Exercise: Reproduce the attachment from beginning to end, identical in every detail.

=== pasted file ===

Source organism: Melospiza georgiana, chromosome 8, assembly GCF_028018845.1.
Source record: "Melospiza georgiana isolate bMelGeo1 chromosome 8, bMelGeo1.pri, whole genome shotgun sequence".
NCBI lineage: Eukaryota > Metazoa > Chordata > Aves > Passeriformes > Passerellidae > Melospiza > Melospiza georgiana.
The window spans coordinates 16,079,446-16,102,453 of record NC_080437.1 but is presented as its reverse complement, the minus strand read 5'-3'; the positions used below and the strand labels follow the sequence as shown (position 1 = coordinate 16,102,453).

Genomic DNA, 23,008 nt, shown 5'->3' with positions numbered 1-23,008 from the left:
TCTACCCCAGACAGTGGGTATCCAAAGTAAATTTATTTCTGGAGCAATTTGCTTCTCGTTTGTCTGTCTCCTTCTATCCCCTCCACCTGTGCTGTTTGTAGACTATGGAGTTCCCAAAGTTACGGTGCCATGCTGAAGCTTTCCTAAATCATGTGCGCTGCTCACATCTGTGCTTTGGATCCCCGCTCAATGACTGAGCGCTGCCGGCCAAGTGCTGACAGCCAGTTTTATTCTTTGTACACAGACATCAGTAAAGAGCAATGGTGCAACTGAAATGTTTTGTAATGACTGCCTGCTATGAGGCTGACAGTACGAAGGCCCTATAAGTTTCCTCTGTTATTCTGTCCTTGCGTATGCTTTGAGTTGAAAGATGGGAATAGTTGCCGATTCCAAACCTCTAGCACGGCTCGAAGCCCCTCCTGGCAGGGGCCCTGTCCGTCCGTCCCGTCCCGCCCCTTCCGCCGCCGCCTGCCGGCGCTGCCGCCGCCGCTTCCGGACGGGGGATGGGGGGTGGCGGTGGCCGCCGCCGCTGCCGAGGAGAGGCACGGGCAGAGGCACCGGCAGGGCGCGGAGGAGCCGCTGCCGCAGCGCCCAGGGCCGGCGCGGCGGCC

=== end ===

Source organism: Melospiza georgiana, chromosome 8, assembly GCF_028018845.1.
Source record: "Melospiza georgiana isolate bMelGeo1 chromosome 8, bMelGeo1.pri, whole genome shotgun sequence".
NCBI lineage: Eukaryota > Metazoa > Chordata > Aves > Passeriformes > Passerellidae > Melospiza > Melospiza georgiana.
The window spans coordinates 16,079,446-16,102,453 of record NC_080437.1 but is presented as its reverse complement, the minus strand read 5'-3'; the positions used below and the strand labels follow the sequence as shown (position 1 = coordinate 16,102,453).

Genomic DNA, 23,008 nt, shown 5'->3' with positions numbered 1-23,008 from the left:
TCTACCCCAGACAGTGGGTATCCAAAGTAAATTTATTTCTGGAGCAATTTGCTTCTCGTTTGTCTGTCTCCTTCTATCCCCTCCACCTGTGCTGTTTGTAGACTATGGAGTTCCCAAAGTTACGGTGCCATGCTGAAGCTTTCCTAAATCATGTGCGCTGCTCACATCTGTGCTTTGGATCCCCGCTCAATGACTGAGCGCTGCCGGCCAAGTGCTGACAGCCAGTTTTATTCTTTGTACACAGACATCAGTAAAGAGCAATGGTGCAACTGAAATGTTTTGTAATGACTGCCTGCTATGAGGCTGACAGTACGAAGGCCCTATAAGTTTCCTCTGTTATTCTGTCCTTGCGTATGCTTTGAGTTGAAAGATGGGAATAGTTGCCGATTCCAAACCTCTAGCACGGCTCGAAGCCCCTCCTGGCAGGGGCCCTGTCCGTCCGTCCCGTCCCGCCCCTTCCGCCGCCGCCTGCCGGCGCTGCCGCCGCCGCTTCCGGACGGGGGATGGGGGGTGGCGGTGGCCGCCGCCGCTGCCGAGGAGAGGCACGGGCAGAGGCACCGGCAGGGCGCGGAGGAGCCGCTGCCGCAGCGCCCAGGGCCGGCGCGGCGGCC